Back in the big room, Mythbusters‘ Adam Savage, the “bro who sews”, displayed some photos of some of his costume creations from a long time ago in a galaxy far, far away.

More can’t be said by me because due to time constraints this was my best time to venture into the most dangerous place in Silicon Valley for that weekend, the Comic Con vendor room (cue scream).

This is the Real danger zone. Sufficient number of things you need; infinite number of things you don’t. Want pins? Done.

Want to be ready if Marvel, or even Star Trek, makes it to Trader Sam’s? No worries.

Desire a painting? Got em.

From decades-old toys to a booth where you can pay to have a duel with remote controlled fighting robots, it’s a never-ending stream designed to lighten your wallet. I was lucky to part with only $62 to the good folks at The Truffle Cottage and Off World Designs shirts (wait, shouldn’t they pay us for product placement?).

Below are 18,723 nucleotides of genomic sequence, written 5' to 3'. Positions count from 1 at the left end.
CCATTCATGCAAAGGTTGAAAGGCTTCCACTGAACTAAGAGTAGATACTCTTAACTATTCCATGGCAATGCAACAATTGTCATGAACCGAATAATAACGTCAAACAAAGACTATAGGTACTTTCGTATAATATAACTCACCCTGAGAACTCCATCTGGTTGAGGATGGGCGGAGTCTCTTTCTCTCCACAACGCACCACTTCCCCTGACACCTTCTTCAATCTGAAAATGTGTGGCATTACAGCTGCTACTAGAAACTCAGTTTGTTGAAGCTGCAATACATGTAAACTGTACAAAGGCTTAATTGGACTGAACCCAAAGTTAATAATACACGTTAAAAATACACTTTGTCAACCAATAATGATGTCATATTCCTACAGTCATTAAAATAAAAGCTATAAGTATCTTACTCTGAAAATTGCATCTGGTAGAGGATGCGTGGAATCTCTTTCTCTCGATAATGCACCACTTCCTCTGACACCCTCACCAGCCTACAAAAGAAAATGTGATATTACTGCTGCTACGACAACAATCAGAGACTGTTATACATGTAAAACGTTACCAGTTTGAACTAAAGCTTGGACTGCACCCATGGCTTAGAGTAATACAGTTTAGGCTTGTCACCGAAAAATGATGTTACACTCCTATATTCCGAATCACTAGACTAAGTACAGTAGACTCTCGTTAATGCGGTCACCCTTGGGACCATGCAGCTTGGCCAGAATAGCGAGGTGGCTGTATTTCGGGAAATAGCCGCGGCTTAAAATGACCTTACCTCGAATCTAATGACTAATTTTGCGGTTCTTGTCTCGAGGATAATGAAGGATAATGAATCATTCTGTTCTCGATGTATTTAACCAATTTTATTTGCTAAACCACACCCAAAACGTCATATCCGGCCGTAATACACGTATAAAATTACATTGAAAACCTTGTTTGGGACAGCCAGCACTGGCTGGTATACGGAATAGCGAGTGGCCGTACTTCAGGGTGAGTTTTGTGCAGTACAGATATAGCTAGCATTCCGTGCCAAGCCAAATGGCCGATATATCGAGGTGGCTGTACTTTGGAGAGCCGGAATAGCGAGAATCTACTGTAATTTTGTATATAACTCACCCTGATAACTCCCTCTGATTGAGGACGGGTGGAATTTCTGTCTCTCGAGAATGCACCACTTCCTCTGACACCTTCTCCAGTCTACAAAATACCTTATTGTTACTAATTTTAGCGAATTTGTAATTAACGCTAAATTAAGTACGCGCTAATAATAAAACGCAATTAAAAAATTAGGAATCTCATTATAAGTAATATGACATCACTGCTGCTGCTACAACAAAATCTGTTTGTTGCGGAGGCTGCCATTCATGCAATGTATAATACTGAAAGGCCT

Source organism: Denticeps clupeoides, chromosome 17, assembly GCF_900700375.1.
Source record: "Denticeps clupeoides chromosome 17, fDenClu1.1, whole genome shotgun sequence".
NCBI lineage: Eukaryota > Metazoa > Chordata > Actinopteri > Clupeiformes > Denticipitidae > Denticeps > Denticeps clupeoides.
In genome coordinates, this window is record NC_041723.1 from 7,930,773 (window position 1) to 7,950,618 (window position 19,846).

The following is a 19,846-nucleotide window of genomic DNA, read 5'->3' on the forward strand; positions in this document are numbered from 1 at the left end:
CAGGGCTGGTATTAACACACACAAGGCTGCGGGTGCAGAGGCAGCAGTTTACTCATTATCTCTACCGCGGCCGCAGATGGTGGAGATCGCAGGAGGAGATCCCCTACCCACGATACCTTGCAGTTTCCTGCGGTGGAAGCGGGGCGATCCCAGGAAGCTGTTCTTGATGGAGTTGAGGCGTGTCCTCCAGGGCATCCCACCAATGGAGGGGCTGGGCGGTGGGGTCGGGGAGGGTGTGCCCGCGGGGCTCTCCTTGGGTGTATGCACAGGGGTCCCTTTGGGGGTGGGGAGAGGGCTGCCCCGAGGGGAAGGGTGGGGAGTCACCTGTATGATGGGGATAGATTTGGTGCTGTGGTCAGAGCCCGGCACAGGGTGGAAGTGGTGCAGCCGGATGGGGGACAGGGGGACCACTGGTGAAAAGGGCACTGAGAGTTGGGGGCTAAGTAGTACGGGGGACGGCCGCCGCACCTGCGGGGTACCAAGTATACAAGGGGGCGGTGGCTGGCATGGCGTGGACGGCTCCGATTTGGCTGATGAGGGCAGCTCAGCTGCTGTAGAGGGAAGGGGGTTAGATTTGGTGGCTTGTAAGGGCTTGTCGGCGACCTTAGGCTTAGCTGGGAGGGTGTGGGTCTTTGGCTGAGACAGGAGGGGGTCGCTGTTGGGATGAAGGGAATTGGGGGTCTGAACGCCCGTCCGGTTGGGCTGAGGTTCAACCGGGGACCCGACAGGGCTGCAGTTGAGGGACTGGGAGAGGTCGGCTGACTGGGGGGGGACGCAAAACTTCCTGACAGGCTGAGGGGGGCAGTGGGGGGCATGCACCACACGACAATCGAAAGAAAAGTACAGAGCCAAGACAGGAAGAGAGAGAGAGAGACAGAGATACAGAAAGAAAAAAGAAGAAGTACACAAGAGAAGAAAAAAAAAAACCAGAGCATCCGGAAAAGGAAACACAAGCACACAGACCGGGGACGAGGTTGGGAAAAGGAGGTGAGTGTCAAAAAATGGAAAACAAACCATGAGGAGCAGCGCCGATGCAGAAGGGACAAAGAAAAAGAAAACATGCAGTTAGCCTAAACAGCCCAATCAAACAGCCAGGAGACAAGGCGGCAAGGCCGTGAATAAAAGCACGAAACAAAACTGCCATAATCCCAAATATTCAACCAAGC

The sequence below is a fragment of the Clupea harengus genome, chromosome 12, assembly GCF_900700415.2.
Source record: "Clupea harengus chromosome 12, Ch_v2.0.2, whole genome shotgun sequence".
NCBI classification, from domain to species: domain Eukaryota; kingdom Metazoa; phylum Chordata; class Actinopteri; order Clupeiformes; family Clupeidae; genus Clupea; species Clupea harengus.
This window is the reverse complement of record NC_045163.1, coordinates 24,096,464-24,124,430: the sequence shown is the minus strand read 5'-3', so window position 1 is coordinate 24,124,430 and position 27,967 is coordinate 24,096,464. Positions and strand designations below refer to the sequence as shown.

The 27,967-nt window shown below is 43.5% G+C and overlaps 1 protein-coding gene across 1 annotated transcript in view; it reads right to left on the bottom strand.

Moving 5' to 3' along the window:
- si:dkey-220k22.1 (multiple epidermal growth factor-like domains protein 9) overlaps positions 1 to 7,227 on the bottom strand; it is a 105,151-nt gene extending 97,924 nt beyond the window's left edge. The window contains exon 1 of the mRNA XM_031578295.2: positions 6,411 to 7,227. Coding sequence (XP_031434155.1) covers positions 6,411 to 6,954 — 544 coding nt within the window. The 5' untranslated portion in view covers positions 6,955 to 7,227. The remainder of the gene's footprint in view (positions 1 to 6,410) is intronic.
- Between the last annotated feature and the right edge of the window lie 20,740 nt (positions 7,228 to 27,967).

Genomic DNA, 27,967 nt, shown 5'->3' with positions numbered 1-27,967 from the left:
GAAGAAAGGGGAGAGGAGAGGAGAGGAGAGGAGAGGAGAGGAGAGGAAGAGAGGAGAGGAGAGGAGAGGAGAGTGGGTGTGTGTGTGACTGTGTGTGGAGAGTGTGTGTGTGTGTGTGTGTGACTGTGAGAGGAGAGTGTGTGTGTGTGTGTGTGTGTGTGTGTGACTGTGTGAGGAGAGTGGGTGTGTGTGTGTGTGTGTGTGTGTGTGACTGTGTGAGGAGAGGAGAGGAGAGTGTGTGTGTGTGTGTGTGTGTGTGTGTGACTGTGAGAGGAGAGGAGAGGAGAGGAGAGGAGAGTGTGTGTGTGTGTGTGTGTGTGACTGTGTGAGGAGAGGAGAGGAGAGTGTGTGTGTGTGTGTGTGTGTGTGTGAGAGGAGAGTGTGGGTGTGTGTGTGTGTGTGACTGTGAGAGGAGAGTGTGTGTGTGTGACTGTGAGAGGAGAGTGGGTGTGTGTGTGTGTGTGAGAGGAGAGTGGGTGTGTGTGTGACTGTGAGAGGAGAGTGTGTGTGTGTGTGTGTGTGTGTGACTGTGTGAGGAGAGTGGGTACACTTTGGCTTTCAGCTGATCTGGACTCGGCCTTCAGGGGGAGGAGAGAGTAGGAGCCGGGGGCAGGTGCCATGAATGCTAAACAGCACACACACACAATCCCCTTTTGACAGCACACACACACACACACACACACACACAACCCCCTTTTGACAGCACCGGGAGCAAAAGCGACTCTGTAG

After missing Margaret Kelly, my Sunday began with the Middle Earth Maniac, Sean Astin. The child star parade was in full stride, but few of the parent’s stars shone like John Astin and Patty Duke. After warbling through the theme song of Mom’s show and reminding us of his Dad’s career going from Gomez Addams to Buddy Ryan on Night Court, some may have wondered if we got the right family member? He talked about Hobbits, and his early short film that was nominated for an Oscar. He also told how JRR Tolkien was adamant about disliking Disney, and would never want them to do filmed versions of his stories. But if anyone ever remakes Mr. Smith Goes to Washington, Astin is the obvious choice for that filibuster, because the bloke can’t half talk. These panels tend to include audience questions, and I could see the timer for the stage. With 15 minutes remaining the moderator mentioned taking questions, and Sean finally stopped talking for that to happen after the clock ticked down to 3 1/2 minutes. If you consider yourself a good listener, you’ll do fine.